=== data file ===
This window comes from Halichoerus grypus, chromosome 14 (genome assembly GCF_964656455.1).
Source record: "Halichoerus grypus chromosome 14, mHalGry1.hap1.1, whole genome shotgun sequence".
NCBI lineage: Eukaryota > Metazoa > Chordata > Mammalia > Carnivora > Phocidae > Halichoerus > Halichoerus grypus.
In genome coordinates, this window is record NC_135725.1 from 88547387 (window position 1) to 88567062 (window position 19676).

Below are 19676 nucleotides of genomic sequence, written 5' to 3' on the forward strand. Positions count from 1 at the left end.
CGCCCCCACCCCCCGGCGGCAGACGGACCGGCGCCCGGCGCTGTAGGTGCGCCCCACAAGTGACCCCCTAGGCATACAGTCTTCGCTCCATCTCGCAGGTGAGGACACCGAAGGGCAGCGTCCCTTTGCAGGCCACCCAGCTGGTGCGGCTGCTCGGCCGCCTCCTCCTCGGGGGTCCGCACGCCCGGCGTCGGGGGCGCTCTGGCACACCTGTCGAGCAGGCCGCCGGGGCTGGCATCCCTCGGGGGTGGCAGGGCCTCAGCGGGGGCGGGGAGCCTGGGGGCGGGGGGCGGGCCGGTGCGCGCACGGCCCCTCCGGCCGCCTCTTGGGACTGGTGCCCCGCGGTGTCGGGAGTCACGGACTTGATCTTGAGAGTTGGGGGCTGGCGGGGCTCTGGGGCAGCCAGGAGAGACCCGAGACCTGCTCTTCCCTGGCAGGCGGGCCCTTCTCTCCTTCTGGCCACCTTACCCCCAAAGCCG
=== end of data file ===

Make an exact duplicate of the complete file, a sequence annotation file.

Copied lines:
This window comes from Halichoerus grypus, chromosome 14 (genome assembly GCF_964656455.1).
Source record: "Halichoerus grypus chromosome 14, mHalGry1.hap1.1, whole genome shotgun sequence".
NCBI lineage: Eukaryota > Metazoa > Chordata > Mammalia > Carnivora > Phocidae > Halichoerus > Halichoerus grypus.
In genome coordinates, this window is record NC_135725.1 from 88547387 (window position 1) to 88567062 (window position 19676).

Below are 19676 nucleotides of genomic sequence, written 5' to 3' on the forward strand. Positions count from 1 at the left end.
CGCCCCCACCCCCCGGCGGCAGACGGACCGGCGCCCGGCGCTGTAGGTGCGCCCCACAAGTGACCCCCTAGGCATACAGTCTTCGCTCCATCTCGCAGGTGAGGACACCGAAGGGCAGCGTCCCTTTGCAGGCCACCCAGCTGGTGCGGCTGCTCGGCCGCCTCCTCCTCGGGGGTCCGCACGCCCGGCGTCGGGGGCGCTCTGGCACACCTGTCGAGCAGGCCGCCGGGGCTGGCATCCCTCGGGGGTGGCAGGGCCTCAGCGGGGGCGGGGAGCCTGGGGGCGGGGGGCGGGCCGGTGCGCGCACGGCCCCTCCGGCCGCCTCTTGGGACTGGTGCCCCGCGGTGTCGGGAGTCACGGACTTGATCTTGAGAGTTGGGGGCTGGCGGGGCTCTGGGGCAGCCAGGAGAGACCCGAGACCTGCTCTTCCCTGGCAGGCGGGCCCTTCTCTCCTTCTGGCCACCTTACCCCCAAAGCCG